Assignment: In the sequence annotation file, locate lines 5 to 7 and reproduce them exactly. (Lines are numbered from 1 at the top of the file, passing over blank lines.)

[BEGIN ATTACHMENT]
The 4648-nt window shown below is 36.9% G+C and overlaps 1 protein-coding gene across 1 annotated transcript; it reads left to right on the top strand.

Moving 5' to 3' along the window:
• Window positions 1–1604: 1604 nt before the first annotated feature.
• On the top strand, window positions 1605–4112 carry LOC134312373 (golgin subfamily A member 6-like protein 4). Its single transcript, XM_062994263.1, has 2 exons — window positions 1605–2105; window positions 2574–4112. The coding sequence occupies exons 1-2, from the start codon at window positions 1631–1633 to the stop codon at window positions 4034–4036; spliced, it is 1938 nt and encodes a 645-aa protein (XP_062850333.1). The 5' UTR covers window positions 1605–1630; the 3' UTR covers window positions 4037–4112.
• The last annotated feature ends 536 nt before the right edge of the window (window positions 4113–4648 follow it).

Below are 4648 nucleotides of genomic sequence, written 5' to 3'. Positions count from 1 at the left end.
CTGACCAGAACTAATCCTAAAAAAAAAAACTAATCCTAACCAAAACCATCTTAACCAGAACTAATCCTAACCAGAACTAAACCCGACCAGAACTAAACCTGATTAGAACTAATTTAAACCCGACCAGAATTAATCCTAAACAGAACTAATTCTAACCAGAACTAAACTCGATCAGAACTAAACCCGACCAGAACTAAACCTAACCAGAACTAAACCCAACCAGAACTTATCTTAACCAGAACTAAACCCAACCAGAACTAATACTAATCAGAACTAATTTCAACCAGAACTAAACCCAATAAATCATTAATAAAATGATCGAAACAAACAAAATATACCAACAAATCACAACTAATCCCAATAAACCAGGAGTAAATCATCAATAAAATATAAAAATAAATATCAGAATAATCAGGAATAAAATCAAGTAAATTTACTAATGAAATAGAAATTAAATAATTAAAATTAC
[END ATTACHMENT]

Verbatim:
• The last annotated feature ends 536 nt before the right edge of the window (window positions 4113–4648 follow it).

Below are 4648 nucleotides of genomic sequence, written 5' to 3'. Positions count from 1 at the left end.
CTGACCAGAACTAATCCTAAAAAAAAAAACTAATCCTAACCAAAACCATCTTAACCAGAACTAATCCTAACCAGAACTAAACCCGACCAGAACTAAACCTGATTAGAACTAATTTAAACCCGACCAGAATTAATCCTAAACAGAACTAATTCTAACCAGAACTAAACTCGATCAGAACTAAACCCGACCAGAACTAAACCTAACCAGAACTAAACCCAACCAGAACTTATCTTAACCAGAACTAAACCCAACCAGAACTAATACTAATCAGAACTAATTTCAACCAGAACTAAACCCAATAAATCATTAATAAAATGATCGAAACAAACAAAATATACCAACAAATCACAACTAATCCCAATAAACCAGGAGTAAATCATCAATAAAATATAAAAATAAATATCAGAATAATCAGGAATAAAATCAAGTAAATTTACTAATGAAATAGAAATTAAATAATTAAAATTAC